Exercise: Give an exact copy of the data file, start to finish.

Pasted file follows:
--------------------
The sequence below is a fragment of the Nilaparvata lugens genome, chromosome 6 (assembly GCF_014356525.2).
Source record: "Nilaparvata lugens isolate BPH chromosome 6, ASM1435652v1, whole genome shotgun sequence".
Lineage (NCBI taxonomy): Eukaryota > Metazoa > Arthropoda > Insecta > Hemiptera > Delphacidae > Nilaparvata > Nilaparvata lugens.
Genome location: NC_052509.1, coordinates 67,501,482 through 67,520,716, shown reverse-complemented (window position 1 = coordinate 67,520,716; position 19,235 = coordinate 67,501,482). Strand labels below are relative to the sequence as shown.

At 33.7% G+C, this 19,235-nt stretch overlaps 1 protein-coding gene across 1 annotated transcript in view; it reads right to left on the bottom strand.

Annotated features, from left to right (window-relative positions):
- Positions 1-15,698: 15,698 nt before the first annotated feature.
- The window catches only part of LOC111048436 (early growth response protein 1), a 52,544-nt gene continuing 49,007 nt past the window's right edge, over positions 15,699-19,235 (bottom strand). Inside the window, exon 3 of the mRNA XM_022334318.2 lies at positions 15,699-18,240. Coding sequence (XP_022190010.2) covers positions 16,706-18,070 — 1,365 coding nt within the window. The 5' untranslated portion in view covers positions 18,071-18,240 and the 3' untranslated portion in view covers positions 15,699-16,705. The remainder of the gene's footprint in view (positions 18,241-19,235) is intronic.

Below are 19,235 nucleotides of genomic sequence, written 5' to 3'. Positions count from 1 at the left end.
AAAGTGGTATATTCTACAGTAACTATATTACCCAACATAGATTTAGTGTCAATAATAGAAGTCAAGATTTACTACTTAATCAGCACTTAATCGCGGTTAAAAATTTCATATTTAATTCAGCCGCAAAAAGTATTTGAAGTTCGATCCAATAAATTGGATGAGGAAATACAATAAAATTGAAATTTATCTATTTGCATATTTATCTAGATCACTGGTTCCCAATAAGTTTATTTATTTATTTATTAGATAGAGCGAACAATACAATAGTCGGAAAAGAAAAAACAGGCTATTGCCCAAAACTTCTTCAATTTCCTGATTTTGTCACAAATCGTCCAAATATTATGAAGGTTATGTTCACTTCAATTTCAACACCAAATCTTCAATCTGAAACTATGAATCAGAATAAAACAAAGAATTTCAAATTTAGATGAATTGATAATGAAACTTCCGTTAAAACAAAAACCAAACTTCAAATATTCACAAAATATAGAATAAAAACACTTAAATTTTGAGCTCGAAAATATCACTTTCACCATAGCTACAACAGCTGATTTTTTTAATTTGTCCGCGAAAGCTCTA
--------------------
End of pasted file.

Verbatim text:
The sequence below is a fragment of the Nilaparvata lugens genome, chromosome 6 (assembly GCF_014356525.2).
Source record: "Nilaparvata lugens isolate BPH chromosome 6, ASM1435652v1, whole genome shotgun sequence".
Lineage (NCBI taxonomy): Eukaryota > Metazoa > Arthropoda > Insecta > Hemiptera > Delphacidae > Nilaparvata > Nilaparvata lugens.
Genome location: NC_052509.1, coordinates 67,501,482 through 67,520,716, shown reverse-complemented (window position 1 = coordinate 67,520,716; position 19,235 = coordinate 67,501,482). Strand labels below are relative to the sequence as shown.

At 33.7% G+C, this 19,235-nt stretch overlaps 1 protein-coding gene across 1 annotated transcript in view; it reads right to left on the bottom strand.

Annotated features, from left to right (window-relative positions):
- Positions 1-15,698: 15,698 nt before the first annotated feature.
- The window catches only part of LOC111048436 (early growth response protein 1), a 52,544-nt gene continuing 49,007 nt past the window's right edge, over positions 15,699-19,235 (bottom strand). Inside the window, exon 3 of the mRNA XM_022334318.2 lies at positions 15,699-18,240. Coding sequence (XP_022190010.2) covers positions 16,706-18,070 — 1,365 coding nt within the window. The 5' untranslated portion in view covers positions 18,071-18,240 and the 3' untranslated portion in view covers positions 15,699-16,705. The remainder of the gene's footprint in view (positions 18,241-19,235) is intronic.

Below are 19,235 nucleotides of genomic sequence, written 5' to 3'. Positions count from 1 at the left end.
AAAGTGGTATATTCTACAGTAACTATATTACCCAACATAGATTTAGTGTCAATAATAGAAGTCAAGATTTACTACTTAATCAGCACTTAATCGCGGTTAAAAATTTCATATTTAATTCAGCCGCAAAAAGTATTTGAAGTTCGATCCAATAAATTGGATGAGGAAATACAATAAAATTGAAATTTATCTATTTGCATATTTATCTAGATCACTGGTTCCCAATAAGTTTATTTATTTATTTATTAGATAGAGCGAACAATACAATAGTCGGAAAAGAAAAAACAGGCTATTGCCCAAAACTTCTTCAATTTCCTGATTTTGTCACAAATCGTCCAAATATTATGAAGGTTATGTTCACTTCAATTTCAACACCAAATCTTCAATCTGAAACTATGAATCAGAATAAAACAAAGAATTTCAAATTTAGATGAATTGATAATGAAACTTCCGTTAAAACAAAAACCAAACTTCAAATATTCACAAAATATAGAATAAAAACACTTAAATTTTGAGCTCGAAAATATCACTTTCACCATAGCTACAACAGCTGATTTTTTTAATTTGTCCGCGAAAGCTCTA